The further along this goes, the more utterly absurd it gets. No doubt, requesting a halal menu on your flight will now mark you for additional scrutiny.
US ‘licence to snoop’ on British air travellers
By David Millward, Transport Correspondent
Last Updated: 2:02am GMT 02/01/2007
Britons flying to America could have their credit card and email accounts inspected by the United States authorities following a deal struck by Brussels and Washington.
By using a credit card to book a flight, passengers face having other transactions on the card inspected by the American authorities. Providing an email address to an airline could also lead to scrutiny of other messages sent or received on that account.
The extent of the demands were disclosed in “undertakings” given by the US Department of Homeland Security to the European Union and published by the Department for Transport after a Freedom of Information request.
About four million Britons travel to America each year and the released document shows that the US has demanded access to far more data than previously realised.
Not only will such material be available when combating terrorism but the Americans have asserted the right to the same information when dealing with other serious crimes.
Shami Chakrabarti, the director of the human rights group Liberty, expressed horror at the extent of the information made available. “It is a complete handover of the rights of people travelling to the United States,” she said.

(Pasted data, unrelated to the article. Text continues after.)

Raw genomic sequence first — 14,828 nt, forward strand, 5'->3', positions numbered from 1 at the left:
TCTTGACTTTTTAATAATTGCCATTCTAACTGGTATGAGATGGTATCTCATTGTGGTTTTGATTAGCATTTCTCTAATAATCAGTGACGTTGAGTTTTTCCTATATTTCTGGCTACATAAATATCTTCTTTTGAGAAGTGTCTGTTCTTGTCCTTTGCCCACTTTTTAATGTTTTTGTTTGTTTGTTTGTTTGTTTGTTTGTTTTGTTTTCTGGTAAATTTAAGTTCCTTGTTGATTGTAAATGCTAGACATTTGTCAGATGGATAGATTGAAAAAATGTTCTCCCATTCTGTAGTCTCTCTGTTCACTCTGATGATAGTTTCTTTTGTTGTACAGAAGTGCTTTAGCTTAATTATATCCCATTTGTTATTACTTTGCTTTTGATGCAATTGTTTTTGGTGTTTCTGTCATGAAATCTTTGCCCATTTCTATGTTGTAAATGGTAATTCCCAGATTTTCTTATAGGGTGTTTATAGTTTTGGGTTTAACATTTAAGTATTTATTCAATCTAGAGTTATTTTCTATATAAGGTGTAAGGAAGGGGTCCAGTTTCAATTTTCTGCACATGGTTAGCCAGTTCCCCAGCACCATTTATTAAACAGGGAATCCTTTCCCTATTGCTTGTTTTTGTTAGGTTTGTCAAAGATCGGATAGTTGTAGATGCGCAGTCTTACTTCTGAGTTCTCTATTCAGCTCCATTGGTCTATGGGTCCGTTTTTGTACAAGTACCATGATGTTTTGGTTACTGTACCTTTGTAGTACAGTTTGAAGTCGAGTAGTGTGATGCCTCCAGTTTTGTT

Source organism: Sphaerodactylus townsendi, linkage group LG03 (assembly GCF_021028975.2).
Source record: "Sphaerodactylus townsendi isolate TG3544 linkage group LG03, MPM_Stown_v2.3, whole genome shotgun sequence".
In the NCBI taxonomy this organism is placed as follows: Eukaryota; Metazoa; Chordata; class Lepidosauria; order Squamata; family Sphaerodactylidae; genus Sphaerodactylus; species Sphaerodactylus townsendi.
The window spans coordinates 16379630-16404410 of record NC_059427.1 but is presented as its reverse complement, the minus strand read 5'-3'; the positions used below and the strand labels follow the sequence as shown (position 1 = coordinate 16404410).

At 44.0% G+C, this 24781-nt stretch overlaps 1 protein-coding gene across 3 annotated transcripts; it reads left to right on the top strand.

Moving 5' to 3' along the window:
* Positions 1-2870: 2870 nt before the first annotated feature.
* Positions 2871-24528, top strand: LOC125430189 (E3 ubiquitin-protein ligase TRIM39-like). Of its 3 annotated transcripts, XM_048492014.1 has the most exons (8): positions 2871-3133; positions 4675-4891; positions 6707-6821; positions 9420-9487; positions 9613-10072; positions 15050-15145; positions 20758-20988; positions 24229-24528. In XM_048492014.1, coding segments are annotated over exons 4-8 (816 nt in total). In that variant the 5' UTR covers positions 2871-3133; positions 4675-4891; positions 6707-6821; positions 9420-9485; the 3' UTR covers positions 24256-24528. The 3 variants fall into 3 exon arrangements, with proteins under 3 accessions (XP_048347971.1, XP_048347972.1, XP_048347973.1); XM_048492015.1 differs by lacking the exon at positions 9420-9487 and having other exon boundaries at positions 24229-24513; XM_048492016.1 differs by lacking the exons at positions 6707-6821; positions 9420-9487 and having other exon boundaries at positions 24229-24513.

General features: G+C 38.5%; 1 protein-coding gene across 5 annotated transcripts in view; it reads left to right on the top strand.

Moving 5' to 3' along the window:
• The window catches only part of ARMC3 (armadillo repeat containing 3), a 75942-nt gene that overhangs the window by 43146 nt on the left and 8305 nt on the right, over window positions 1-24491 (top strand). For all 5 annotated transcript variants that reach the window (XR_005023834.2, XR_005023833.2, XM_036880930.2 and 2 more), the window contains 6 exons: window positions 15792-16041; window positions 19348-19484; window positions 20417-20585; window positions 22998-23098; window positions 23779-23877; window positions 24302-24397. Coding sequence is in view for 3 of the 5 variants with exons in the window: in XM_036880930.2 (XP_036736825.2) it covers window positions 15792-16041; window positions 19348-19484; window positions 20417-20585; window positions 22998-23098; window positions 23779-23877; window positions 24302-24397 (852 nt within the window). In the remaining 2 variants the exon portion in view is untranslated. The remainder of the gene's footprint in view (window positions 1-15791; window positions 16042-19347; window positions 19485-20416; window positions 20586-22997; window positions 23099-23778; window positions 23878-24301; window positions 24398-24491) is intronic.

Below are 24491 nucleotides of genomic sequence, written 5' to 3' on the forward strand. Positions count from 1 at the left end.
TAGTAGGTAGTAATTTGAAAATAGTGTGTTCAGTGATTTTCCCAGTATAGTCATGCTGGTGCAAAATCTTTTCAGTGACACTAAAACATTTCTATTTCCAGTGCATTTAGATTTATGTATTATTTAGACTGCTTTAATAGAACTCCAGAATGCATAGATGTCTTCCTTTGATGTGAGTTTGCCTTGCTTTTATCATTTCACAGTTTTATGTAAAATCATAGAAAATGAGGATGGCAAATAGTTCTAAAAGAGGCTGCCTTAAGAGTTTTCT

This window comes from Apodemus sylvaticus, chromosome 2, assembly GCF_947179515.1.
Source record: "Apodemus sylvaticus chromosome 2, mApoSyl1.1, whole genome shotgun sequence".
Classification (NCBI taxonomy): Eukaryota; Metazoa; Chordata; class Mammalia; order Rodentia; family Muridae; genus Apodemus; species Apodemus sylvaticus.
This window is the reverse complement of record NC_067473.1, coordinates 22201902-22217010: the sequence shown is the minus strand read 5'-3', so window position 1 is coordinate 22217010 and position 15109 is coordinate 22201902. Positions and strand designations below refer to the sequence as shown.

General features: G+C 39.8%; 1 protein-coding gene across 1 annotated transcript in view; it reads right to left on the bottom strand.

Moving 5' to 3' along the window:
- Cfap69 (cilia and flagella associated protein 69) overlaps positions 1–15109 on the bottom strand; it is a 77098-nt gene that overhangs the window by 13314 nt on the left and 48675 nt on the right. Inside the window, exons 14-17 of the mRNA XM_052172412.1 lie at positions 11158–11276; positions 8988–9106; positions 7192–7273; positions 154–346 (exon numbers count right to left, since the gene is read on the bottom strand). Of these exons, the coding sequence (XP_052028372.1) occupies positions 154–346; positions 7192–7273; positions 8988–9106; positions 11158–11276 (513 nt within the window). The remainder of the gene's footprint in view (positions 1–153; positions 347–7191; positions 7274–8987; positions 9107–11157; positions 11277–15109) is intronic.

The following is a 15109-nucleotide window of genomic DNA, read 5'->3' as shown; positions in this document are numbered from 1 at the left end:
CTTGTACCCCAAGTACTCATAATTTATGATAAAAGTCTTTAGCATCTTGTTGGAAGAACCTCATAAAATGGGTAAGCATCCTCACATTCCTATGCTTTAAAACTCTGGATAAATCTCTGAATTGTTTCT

As the Americans tightened security after the September 11 attacks, they demanded that airlines provide comprehensive information about passengers before allowing them to land.
But this triggered a dispute that came to a head last year in a Catch 22 situation. On one hand they were told they must provide the information, on the other they were threatened with heavy fines by EU governments for breaching European data protection legislation.
In October, Brussels agreed to sweep away the “bureaucratic hurdles” preventing airlines handing over this material after European carriers were threatened with exclusion from the US. The newly-released document sets out the rules underpinning that deal.
As a result the Americans are entitled to 34 separate pieces of Passenger Name Record (PNR) data — all of which must be provided by airlines from their computers.
Much of it is routine but some elements will prove more contentious, such as a passenger’s email address, whether they have a previous history of not turning up for flights and any religious dietary requirements.
Read the rest here.